Twenty-four hours a day, throughout your entire life, you make use of your body's built-in feedback system. Too hot - take off your coat. Too cold - put on a sweater. Hungry - eat. Thirsty - drink. Headache - take a painkiller. These are the easy ones. There are many more, however, that are suppressed or disregarded because you have more important things to do. You are neither ready nor willing to do anything about them. Tired muscles, sore throat, congested head? Swallow a cold capsule and keep on pushing! That knot in your stomach as you walk into the office each morning? Have another cup of coffee and start working! Light up a cigarette and begin coughing? Decide to quit as soon as this project is over! The list of examples goes on and on. This most sensitive machine, the body, is constantly trying to tell you something. It will do its best to keep a molehill from developing into a mountain, but most of us simply will not listen to its messages. We are only too quick to anesthetize pain and alleviate symptoms, forgetting that these are only warning signals, not the real problem. If we are to be well, we need to start listening to the entire body, then providing it with the best conditions possible so that it can continue healing itself. And that is something the body knows how to do. All the medical technology at our disposal does not really cure" anything. Only the body-mind heals itself.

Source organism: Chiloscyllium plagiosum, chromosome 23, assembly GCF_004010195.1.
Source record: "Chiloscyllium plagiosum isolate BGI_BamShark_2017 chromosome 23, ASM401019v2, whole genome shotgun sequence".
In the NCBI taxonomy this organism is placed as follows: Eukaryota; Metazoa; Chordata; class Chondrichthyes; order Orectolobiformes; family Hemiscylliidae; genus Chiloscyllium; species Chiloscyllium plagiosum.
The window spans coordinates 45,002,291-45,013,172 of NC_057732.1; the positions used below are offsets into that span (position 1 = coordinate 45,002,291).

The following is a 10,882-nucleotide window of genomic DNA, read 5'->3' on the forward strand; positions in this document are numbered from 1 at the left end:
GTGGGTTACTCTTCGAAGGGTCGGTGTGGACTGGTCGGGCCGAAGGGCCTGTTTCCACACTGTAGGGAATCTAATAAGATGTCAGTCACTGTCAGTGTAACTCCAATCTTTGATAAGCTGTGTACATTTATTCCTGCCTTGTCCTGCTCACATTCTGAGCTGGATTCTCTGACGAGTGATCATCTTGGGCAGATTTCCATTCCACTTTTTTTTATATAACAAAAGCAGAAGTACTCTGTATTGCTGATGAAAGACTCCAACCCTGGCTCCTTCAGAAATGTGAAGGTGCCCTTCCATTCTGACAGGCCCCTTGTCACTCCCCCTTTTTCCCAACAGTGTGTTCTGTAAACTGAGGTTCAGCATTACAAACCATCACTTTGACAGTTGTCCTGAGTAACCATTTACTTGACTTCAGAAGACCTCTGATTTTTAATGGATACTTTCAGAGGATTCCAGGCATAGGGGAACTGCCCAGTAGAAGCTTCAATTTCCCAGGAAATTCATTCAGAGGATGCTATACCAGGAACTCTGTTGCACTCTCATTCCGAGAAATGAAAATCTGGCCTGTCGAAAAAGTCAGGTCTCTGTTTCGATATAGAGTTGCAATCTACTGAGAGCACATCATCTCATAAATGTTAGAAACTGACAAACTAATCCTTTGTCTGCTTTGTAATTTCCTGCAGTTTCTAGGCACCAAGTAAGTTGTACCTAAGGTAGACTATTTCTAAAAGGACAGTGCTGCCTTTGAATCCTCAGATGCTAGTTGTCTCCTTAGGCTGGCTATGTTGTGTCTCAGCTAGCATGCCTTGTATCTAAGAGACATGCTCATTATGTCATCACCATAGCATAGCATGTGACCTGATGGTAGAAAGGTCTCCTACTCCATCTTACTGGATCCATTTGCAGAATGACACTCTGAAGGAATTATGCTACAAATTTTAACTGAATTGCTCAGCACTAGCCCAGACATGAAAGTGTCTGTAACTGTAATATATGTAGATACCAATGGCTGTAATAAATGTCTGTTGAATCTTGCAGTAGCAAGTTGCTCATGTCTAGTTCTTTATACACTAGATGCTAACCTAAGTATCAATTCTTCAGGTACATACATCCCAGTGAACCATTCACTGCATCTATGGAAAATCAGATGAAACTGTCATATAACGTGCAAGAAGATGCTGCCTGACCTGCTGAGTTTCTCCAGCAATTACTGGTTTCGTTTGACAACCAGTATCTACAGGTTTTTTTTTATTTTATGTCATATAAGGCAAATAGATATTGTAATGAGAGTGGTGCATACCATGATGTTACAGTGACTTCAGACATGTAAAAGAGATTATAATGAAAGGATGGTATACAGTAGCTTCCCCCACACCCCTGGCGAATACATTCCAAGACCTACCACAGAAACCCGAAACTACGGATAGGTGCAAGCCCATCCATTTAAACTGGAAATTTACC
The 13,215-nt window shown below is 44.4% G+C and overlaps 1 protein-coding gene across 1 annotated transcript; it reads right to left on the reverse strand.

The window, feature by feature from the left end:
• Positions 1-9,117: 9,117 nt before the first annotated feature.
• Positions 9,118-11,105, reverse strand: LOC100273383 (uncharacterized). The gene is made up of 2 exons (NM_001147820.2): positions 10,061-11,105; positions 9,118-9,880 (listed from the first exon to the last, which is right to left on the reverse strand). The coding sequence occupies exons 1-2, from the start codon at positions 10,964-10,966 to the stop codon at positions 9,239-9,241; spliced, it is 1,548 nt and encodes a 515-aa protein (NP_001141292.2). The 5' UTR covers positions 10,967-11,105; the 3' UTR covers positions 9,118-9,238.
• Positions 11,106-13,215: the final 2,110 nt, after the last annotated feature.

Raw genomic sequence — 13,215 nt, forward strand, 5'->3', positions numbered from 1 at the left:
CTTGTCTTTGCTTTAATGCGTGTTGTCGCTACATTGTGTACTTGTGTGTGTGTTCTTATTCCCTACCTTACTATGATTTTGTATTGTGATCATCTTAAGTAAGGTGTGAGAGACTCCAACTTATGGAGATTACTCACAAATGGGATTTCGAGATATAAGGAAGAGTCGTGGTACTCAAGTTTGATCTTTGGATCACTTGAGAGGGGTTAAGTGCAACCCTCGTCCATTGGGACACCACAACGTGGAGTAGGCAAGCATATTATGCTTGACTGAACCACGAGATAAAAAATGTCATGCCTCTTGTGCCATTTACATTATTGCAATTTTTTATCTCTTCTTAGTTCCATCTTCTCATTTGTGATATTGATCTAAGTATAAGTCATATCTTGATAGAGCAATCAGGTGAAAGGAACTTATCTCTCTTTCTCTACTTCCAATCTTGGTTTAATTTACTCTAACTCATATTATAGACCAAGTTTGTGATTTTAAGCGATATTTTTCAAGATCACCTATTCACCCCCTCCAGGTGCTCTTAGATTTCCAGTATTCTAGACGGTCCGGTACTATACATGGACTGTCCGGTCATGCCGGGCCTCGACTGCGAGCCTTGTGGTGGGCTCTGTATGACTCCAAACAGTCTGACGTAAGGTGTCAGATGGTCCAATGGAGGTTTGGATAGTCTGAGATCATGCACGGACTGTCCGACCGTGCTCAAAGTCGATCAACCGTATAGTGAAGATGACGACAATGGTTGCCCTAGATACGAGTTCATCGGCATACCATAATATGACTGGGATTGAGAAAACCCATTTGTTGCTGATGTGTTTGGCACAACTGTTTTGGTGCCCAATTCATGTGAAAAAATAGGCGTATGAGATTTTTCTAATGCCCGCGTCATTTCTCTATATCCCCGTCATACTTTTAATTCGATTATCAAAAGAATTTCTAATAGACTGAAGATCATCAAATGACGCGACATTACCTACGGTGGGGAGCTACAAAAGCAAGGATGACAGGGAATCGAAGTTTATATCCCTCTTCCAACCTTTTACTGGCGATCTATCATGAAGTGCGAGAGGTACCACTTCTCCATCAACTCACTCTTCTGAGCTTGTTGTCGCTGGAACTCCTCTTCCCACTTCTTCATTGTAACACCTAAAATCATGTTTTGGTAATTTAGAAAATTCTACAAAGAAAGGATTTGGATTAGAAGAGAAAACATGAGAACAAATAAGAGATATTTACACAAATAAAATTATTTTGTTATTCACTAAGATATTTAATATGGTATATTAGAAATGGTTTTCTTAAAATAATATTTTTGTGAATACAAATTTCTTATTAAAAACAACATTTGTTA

One of the most important principles of wellness is learning to call upon our innate body-trust or self-trust. Consider its opposites - ignorance, shame, fear, neglect, and the tendency to praise or blame something out there for what's happening in here - and you will find the primary components of this kind of trust.
Body-trust means learning about how your body works and at the same time loving and respecting it for the magnificent and powerful creation it is. It means attuning to its signs and signals, both internal and external. It includes listening to yourself to discover what you want to change. Most importantly, body-trust or self-trust involves a new way of thinking based on (1) the knowledge that healing occurs from within, but only when you are ready to be healed, and (2) the realization that patience and compassion are the key attitudes to facilitating that process.